"I thought it was just a good opportunity," Davis said, "to come here on a good team, and play with a good quarterback, and just have an opportunity to go for the starting job."

The seven-year veteran has played in the most games (95), and has the most starts (39), of any of the five tight ends on the team

He's also the biggest target -- in fact, he's the tallest player on the entire roster at 6-foot-7 (and 265 pounds).

But Davis is regarded primarily as a blocker. Last season he caught just three passes for 32 yards (including a one-yard touchdown against the Arizona Cardinals).

The 28-year-old thinks he is capable of doing much more.

"I think that I have great skill in the pass game, and I’m also good in the blocking game," Davis said. "I consider myself to be an all-around tight end."

He's done a little more in the past. A fifth-round draft pick by the Bears out of Michigan State in 2008, Davis started 31 of 32 regular-season games for Chicago in 2011 and 2012. In 2011 he had 18 catches for 206 yards and five touchdowns; in 2012 he had 19 catches for 229 yards and two scores.

In five seasons with the Bears and one with the Seahawks, Davis has just 50 receptions, but has wound up in the end zone a dozen times -- not bad at all.

As for 2014, the reps have been distributed pretty evenly thus far in Giants' camp. Davis couldn't ask for a better opportunity to prove he can be a complete tight end.

"Yeah, I think so," Davis said, when asked if he believes he can win the starting job. "I don’t really know where the coaches are at, but I’m out there doing my best."

He didn't get to play in Super Bowl XLVIII, but Davis will definitely play in the Giants' preseason games, starting Sunday night in Canton, Ohio. In terms of his career, these games may mean more than the big one, anyway.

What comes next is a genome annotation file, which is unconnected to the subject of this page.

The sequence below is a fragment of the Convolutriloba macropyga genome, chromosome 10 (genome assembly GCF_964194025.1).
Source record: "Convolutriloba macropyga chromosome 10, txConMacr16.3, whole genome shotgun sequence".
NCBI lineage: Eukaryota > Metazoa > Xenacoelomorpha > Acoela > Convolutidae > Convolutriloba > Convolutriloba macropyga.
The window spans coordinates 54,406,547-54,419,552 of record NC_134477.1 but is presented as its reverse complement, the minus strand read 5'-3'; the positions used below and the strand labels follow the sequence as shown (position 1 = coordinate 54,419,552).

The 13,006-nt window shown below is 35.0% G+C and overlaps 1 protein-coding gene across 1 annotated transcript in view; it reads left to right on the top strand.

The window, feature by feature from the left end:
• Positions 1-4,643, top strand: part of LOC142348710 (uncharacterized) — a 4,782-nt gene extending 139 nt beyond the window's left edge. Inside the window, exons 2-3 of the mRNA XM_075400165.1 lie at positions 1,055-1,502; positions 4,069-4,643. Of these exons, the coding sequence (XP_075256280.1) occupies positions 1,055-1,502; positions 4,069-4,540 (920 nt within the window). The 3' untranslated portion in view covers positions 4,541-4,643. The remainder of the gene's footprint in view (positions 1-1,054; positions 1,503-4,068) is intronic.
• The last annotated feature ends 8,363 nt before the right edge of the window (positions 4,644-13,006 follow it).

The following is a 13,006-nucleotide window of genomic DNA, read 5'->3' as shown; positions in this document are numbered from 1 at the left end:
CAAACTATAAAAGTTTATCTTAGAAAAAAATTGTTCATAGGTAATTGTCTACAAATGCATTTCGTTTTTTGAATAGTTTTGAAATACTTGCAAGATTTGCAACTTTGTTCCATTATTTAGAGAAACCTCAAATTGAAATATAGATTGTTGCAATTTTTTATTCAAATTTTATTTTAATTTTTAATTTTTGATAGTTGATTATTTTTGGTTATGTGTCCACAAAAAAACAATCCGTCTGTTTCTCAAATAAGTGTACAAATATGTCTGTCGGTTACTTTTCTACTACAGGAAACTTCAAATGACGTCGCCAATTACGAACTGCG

EAST RUTHERFORD, N.J. -- The crux of the New York Giants' tight end problem, with six weeks until the regular season begins, continues to be this: Their new offense wants to rely on the tight end to a significant extent, but it still doesn't really have a tight end on which it can rely.

"Right now, we're looking for that complete tight end who can do it all," Giants tight ends coach Kevin M. Gilbride said Monday. "But we also need guys who are role players -- guys who can be specialists in certain areas. If he's best at executing a certain block, he's going to have the opportunity to make that block in the game. If he's best at running a certain route, he's going to have the opportunity to run that route in a game. So you need to have that all-around tight end, and then you also need to have specialists, guys who are great at a particular role."

The problem is that, to this point, no one from the group that includes Adrien Robinson, Larry Donnell, Daniel Fells, Kellen Davis and Xavier Grimble has established himself as the all-around guy.

"I think right now, they've all got a shot at doing it," Gilbride said. "They're all very good in certain areas right now and not as efficient or as good in other areas. In order to become that all-around tight end, they need to continue to develop."

Gilbride wouldn't handicap the competition, but based on what we've seen so far at practice, Fells looks like the most capable pass-catcher. Donnell made an excellent leaping catch on a seam throw from Ryan Nassib in practice Monday, a short time after Fells caught a touchdown pass from Eli Manning. Davis made a great catch on a seam-route throw from Nassib on Sunday. Robinson has always been a capable run-blocker and continues to show that. The Giants have tried their best to rotate all of the tight end candidates in with the first-team offense to give them all a chance to show what they can do. But it's too early for anyone to have separated himself.